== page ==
Sony has been lagging behind a little bit with regards to their offering for a competitor for Xbox Game Pass, but they have today revealed a three-tier subscription that could set you back up to $119.99 a year. This offering is divided into three segments, which all have different benefits, but worry not, we’re here to break it all down for you and make sure that you can make sense of exactly what Sony has announced here.
Playstation Plus Essential benefits & price
The ‘lowest’ tier of Sony’s Playstation Plus is aptly named ‘Playstation Plus Essential’, and looks very similar to the current Playstation Plus subscription model. Here’s everything that you’ll be able to get under this model, which is frankly, a little bit lackluster.
- Two monthly downloadable games
- Discounts on the Playstation Store
- Cloud Storage for saved games
- Access to Online multiplayer
If you’re already a member of Playstation Plus, you will see no difference in benefits to this tier, except for the removal of one game per month, as you currently get three. The pricing remains unchanged worldwide.
Playstation Plus Essential price
Pricing remains unchanged and offers basic online functionality and a handful of benefits that we’ve already come to expect from the Playstation Plus service.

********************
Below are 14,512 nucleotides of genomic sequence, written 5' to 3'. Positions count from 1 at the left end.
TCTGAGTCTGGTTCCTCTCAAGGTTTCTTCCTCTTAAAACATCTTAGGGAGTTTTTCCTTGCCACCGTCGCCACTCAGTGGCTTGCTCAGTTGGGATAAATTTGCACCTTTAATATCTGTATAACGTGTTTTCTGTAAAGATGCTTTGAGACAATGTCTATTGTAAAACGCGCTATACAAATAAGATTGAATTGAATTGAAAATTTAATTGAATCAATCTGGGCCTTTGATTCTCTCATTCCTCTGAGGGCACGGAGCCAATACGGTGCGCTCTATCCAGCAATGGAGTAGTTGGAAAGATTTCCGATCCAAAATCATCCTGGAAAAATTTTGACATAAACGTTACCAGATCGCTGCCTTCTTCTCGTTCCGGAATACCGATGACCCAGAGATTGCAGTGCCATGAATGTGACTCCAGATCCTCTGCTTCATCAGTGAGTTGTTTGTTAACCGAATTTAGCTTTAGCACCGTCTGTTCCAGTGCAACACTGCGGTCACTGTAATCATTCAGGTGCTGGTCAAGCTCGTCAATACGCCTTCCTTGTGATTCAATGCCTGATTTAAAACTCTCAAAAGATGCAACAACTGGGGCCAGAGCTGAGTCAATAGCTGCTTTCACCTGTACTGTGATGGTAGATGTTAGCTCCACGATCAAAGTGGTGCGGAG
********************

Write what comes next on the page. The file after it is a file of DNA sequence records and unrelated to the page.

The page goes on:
The second tier of PlayStation Plus, named ‘Playstation Plus Extra’ is where things get a little bit spicier, you will get access to a library of titles from the Playstation back-catalog, in addition to all of the benefits from the previous tier, with new games being periodically added to the service. This is the tier that is for all intents and purposes meant to do battle with Microsoft Game Pass, and while the library of titles is impressive, Sony has confirmed that new first-party titles like God of War Ragnarok will not be added to the service at launch.
- All of the benefits of PlayStation Plus Essential
- Gives you access to over 400 PS4 and PS5 titles from Playstation Studios and third-party developers via downloads.
This tier appears to be impressive, but the jury will still be out if Sony has the cajones to actually want to compete. But, Jim Ryan has previously stated that their titles would ‘suffer‘ if they went straight to Playstation Plus.
Sony has not released a list of games coming to Playstation Plus Extra, but we expect to get more details about the service very soon. You will not be able to access PlayStation Plus Extra titles from anywhere aside from your console, with no Cloud Streaming support announced.
While this price is competitive with Xbox Game Pass, Sony’s own reluctance to put their own titles onto the service in fear of devaluing them might come across as a strange move. While this is undeniably a good deal for the customer, Xbox Game Pass Ultimate pricing is currently the same, and you’ll be getting the latest first-party Microsoft titles, in addition to being able to play your games from anywhere using XCloud. Sony’s offering by comparison just looks a little bit weak.
Jim Ryan does note the following regarding the library of games, stating the following.